Early intervention can prevent a serious stroke in the future
Hundreds of strokes could be prevented each year if GP surgeries were open for two hours longer a day, a study says.
A study of nine practices in Oxford found people tended to turn to their GP surgery after a minor stroke, and would wait over a day if it was closed.
Rapid treatment can stop a more major attack and, in the British Medical Journal, the Oxford University team says longer opening hours could help.
The Stroke Association said people should call 999 after a minor stroke.
Recent research found that early assessment and treatment after a TIA - (transient ischaemic attack), otherwise known as a mini-stroke - and minor stroke can significantly reduce the risk of a subsequent major stroke that causes permanent disability or death.
The National Institute of Health and Clinical Excellence (NICE) has recommended that high-risk patients must be seen within 24 hours of their symptoms appearing.
And while experts say people should go straight to hospital in order to receive the right treatment, most still contact their GP first.
The researchers looked at what had happened in the cases of patients of nine Oxford GP practices who had either a TIA or a minor stroke between 2002 and 2006.
They found that among 359 patients who had a TIA and 434 who had a minor stroke, the average time before contacting a GP after symptoms appeared was four hours during surgery opening hours (8.30am to 6.30pm) - but just under 25 hours if the surgery was closed.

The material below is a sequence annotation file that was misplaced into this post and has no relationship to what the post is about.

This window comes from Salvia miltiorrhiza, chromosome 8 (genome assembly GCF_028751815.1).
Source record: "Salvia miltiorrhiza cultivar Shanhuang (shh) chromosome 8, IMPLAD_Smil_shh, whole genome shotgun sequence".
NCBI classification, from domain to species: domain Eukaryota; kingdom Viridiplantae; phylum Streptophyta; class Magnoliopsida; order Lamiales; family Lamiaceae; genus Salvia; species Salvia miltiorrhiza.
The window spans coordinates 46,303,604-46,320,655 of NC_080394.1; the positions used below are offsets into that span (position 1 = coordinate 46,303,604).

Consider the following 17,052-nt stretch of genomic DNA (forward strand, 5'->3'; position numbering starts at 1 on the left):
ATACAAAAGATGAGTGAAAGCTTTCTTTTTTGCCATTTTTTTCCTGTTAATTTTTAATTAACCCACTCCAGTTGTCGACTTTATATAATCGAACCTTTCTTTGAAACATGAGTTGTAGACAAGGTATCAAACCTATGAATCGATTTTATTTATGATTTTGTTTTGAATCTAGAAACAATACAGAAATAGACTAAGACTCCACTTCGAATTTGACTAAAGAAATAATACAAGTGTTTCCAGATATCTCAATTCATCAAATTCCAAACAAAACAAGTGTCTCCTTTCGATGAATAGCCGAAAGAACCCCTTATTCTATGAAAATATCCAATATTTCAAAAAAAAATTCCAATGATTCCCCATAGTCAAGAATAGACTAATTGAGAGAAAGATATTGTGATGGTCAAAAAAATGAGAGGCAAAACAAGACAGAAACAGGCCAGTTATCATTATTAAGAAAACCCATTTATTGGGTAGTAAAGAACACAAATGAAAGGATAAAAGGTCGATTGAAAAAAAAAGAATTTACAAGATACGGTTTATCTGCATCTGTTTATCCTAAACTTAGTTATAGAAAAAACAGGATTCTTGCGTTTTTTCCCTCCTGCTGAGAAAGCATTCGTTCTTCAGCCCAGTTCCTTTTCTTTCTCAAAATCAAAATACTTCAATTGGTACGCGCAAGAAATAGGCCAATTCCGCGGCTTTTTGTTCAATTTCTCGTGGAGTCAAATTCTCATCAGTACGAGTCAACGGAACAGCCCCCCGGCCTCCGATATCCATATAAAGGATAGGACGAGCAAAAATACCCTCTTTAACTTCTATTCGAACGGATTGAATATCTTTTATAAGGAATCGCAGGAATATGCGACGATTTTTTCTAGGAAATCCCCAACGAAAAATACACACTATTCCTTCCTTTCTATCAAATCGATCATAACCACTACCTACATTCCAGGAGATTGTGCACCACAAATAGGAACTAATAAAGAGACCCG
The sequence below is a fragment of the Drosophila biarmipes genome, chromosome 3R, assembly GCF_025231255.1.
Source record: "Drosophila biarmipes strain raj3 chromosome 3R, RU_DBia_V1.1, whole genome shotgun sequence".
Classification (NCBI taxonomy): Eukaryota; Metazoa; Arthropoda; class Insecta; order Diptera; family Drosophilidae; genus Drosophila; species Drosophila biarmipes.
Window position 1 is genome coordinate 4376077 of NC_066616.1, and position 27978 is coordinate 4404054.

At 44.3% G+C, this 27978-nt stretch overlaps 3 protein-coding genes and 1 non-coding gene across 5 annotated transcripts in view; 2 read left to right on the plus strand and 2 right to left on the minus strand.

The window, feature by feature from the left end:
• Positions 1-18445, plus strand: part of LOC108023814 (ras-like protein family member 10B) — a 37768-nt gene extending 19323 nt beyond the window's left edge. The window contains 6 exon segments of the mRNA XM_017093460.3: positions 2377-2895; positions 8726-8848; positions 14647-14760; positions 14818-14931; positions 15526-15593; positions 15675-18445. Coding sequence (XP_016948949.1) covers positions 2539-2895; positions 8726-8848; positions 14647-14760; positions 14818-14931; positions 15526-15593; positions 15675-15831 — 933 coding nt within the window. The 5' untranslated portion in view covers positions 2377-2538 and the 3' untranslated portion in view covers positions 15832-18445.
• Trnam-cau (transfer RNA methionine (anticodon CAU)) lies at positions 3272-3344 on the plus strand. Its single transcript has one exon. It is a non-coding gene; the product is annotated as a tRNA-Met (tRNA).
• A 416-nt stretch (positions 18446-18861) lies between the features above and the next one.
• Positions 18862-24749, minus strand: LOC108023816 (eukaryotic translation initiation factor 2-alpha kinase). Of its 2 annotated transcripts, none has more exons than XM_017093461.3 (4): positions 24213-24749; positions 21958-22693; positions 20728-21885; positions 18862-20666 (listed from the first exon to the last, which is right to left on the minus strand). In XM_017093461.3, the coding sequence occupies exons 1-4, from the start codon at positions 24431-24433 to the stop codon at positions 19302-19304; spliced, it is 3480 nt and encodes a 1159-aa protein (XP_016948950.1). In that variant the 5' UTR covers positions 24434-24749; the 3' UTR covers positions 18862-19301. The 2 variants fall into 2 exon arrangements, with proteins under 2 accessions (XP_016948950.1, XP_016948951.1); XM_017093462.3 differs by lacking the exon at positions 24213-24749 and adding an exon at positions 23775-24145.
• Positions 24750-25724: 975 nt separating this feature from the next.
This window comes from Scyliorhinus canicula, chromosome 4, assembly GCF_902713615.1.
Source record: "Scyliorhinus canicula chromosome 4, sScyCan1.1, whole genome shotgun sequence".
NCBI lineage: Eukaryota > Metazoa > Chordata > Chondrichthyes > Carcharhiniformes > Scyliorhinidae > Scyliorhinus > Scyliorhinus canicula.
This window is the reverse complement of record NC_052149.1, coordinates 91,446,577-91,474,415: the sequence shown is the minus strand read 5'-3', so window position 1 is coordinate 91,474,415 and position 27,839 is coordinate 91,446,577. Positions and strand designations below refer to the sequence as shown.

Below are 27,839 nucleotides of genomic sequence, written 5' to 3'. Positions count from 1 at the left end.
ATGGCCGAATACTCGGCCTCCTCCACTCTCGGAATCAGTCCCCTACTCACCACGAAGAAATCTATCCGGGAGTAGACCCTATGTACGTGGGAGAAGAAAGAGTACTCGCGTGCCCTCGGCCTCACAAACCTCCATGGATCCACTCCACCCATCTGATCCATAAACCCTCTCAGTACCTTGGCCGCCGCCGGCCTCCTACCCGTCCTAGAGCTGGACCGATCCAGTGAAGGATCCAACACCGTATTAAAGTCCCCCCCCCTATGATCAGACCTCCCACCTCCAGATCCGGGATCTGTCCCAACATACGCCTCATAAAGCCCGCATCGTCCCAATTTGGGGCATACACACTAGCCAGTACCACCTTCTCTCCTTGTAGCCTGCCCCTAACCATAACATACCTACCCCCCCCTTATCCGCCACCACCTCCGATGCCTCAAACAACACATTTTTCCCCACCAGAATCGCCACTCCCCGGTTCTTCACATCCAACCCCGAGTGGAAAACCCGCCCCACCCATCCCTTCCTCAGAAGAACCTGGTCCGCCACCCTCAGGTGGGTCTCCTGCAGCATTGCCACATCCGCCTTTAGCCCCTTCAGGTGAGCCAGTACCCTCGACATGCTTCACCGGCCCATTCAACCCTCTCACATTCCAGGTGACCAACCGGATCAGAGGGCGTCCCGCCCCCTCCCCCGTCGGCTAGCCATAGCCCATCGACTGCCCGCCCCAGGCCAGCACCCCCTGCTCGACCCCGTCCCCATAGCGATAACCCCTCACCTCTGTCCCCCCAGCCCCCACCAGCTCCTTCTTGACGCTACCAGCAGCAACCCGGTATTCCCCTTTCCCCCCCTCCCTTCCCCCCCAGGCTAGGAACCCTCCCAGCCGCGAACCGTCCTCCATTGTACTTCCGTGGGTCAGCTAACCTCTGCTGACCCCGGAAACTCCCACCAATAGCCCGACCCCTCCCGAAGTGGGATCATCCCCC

Thirteen patients who presented with a stroke had had a previous TIA or minor stroke out of hours and did not seek emergency care.
The researchers assessed the impact of opening from 8am-8pm - as proposed for the 150 new GP-led health centres which the government wants to see opening across England.
The researchers said opening for those hours would have offered cover to 73 patients who waited until surgery opening hours to call their GP.
They add this would have reduced the average delay for these patients from 50 hours to four, and increased those calling within 24 hours from 34% to 68%.
Extrapolating their findings, the team said that 8am-8pm opening could prevent over 500 strokes each year in England alone.
Joe Korner, of the Stroke Association, said: "Current evidence shows that people are more likely to see their GP if they have short-lived stroke symptoms.
"So longer opening hours will, as the research demonstrates, ensure that more people are referred urgently for specialist assessment."
But he added: "Calling 999 is the best course of action for all strokes and TIA.
"A TIA is a medical emergency and without treatment, about one in four people who have had a TIA will go on to have a full-blown stroke."
Dr Laurence Buckman, chairman of the British Medical Association's GP committee, said public awareness was more important that longer surgery hours.
"Even with the introduction of extended hours, there will always be times when a local GP surgery is closed.
"We need to educate patients about the warning signs of minor strokes and the importance of seeking prompt medical attention at their local accident and emergency department rather than waiting until their GP surgery is open."
Health minister Ben Bradshaw said the study "demonstrates why it is essential for patients to have access to GPs at a time convenient for them".
He added that half of GPs in England were set to offer evening or weekend appointments by the end of the year.